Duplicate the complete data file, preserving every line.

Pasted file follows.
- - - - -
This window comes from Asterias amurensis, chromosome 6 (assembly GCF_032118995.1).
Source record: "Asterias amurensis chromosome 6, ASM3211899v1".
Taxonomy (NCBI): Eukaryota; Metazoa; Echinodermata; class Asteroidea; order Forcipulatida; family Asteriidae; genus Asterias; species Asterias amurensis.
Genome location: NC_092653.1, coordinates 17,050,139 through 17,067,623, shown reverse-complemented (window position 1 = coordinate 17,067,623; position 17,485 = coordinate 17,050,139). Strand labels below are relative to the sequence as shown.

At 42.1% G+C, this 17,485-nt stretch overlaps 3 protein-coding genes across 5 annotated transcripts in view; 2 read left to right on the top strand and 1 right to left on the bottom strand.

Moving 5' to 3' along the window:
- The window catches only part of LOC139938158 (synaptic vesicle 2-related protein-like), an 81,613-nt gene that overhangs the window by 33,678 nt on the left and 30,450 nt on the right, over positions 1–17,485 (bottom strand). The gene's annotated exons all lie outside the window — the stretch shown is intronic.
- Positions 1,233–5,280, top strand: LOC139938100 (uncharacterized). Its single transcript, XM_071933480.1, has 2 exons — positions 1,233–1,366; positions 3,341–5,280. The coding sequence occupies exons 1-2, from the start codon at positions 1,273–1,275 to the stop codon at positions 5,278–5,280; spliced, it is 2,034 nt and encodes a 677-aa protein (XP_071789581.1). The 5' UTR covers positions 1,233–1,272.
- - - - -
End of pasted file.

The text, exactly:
This window comes from Asterias amurensis, chromosome 6 (assembly GCF_032118995.1).
Source record: "Asterias amurensis chromosome 6, ASM3211899v1".
Taxonomy (NCBI): Eukaryota; Metazoa; Echinodermata; class Asteroidea; order Forcipulatida; family Asteriidae; genus Asterias; species Asterias amurensis.
Genome location: NC_092653.1, coordinates 17,050,139 through 17,067,623, shown reverse-complemented (window position 1 = coordinate 17,067,623; position 17,485 = coordinate 17,050,139). Strand labels below are relative to the sequence as shown.

At 42.1% G+C, this 17,485-nt stretch overlaps 3 protein-coding genes across 5 annotated transcripts in view; 2 read left to right on the top strand and 1 right to left on the bottom strand.

Moving 5' to 3' along the window:
- The window catches only part of LOC139938158 (synaptic vesicle 2-related protein-like), an 81,613-nt gene that overhangs the window by 33,678 nt on the left and 30,450 nt on the right, over positions 1–17,485 (bottom strand). The gene's annotated exons all lie outside the window — the stretch shown is intronic.
- Positions 1,233–5,280, top strand: LOC139938100 (uncharacterized). Its single transcript, XM_071933480.1, has 2 exons — positions 1,233–1,366; positions 3,341–5,280. The coding sequence occupies exons 1-2, from the start codon at positions 1,273–1,275 to the stop codon at positions 5,278–5,280; spliced, it is 2,034 nt and encodes a 677-aa protein (XP_071789581.1). The 5' UTR covers positions 1,233–1,272.